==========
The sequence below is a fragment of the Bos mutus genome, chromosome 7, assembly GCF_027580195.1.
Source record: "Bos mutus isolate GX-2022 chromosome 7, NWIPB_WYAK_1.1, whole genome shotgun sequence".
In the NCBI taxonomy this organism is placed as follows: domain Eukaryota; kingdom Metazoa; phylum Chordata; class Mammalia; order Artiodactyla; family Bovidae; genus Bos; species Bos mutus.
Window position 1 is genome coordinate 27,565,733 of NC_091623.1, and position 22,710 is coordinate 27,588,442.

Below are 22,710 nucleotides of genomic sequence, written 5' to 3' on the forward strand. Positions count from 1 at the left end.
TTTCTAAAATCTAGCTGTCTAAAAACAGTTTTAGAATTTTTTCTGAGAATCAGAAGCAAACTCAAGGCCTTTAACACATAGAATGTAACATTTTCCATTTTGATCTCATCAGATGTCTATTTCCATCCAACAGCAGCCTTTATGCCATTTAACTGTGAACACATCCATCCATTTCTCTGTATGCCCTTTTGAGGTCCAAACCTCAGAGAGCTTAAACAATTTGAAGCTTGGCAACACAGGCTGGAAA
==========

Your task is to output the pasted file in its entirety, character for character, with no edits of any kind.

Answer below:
The sequence below is a fragment of the Bos mutus genome, chromosome 7, assembly GCF_027580195.1.
Source record: "Bos mutus isolate GX-2022 chromosome 7, NWIPB_WYAK_1.1, whole genome shotgun sequence".
In the NCBI taxonomy this organism is placed as follows: domain Eukaryota; kingdom Metazoa; phylum Chordata; class Mammalia; order Artiodactyla; family Bovidae; genus Bos; species Bos mutus.
Window position 1 is genome coordinate 27,565,733 of NC_091623.1, and position 22,710 is coordinate 27,588,442.

Below are 22,710 nucleotides of genomic sequence, written 5' to 3' on the forward strand. Positions count from 1 at the left end.
TTTCTAAAATCTAGCTGTCTAAAAACAGTTTTAGAATTTTTTCTGAGAATCAGAAGCAAACTCAAGGCCTTTAACACATAGAATGTAACATTTTCCATTTTGATCTCATCAGATGTCTATTTCCATCCAACAGCAGCCTTTATGCCATTTAACTGTGAACACATCCATCCATTTCTCTGTATGCCCTTTTGAGGTCCAAACCTCAGAGAGCTTAAACAATTTGAAGCTTGGCAACACAGGCTGGAAA